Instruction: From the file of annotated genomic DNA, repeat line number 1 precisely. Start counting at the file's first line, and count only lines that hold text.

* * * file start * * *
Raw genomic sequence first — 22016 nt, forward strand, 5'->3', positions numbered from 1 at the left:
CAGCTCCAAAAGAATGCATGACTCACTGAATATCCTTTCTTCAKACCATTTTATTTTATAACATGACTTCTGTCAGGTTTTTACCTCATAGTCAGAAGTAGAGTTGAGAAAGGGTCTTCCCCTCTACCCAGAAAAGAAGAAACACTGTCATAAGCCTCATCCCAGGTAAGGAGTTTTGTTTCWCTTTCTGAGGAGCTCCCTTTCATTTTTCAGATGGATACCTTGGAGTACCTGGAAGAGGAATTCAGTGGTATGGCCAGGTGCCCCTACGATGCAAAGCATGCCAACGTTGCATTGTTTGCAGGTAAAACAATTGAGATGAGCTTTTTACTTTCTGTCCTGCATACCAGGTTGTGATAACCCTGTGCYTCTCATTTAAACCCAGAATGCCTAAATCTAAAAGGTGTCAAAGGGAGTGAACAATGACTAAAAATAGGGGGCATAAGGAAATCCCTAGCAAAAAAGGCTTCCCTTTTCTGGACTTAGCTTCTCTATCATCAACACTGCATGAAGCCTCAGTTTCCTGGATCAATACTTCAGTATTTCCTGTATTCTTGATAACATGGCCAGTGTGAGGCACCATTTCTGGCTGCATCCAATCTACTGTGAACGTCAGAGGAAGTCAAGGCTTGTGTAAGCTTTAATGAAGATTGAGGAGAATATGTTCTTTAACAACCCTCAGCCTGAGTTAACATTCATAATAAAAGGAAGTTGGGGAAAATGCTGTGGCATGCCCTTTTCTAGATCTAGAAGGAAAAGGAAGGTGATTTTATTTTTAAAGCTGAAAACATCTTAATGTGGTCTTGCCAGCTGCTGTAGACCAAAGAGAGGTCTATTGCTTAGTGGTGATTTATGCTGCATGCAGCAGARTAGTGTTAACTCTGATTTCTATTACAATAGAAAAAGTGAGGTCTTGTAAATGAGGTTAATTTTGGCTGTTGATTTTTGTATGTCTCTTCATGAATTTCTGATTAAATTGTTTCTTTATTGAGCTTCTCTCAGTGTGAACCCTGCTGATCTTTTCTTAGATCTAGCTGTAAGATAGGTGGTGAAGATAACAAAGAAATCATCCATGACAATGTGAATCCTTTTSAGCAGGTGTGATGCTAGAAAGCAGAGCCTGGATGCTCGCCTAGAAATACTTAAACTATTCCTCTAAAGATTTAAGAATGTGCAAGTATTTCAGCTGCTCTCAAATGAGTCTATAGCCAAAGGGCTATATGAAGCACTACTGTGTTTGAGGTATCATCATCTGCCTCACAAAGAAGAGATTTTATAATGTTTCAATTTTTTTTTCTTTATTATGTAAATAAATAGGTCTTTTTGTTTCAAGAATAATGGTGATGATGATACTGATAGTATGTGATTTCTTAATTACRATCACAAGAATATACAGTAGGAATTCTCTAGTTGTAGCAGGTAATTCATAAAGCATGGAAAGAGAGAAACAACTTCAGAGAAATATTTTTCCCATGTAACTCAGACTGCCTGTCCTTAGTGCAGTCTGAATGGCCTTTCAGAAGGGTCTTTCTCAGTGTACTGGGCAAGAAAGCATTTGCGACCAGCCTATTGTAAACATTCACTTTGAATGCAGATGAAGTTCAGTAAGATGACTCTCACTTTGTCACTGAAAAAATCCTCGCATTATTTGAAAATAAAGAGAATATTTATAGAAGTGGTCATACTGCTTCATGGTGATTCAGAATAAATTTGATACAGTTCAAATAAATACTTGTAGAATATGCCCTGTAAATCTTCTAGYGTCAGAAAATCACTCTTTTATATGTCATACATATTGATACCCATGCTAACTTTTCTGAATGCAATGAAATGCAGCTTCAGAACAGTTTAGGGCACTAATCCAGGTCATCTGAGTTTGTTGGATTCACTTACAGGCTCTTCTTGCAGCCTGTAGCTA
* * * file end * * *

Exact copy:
Raw genomic sequence first — 22016 nt, forward strand, 5'->3', positions numbered from 1 at the left: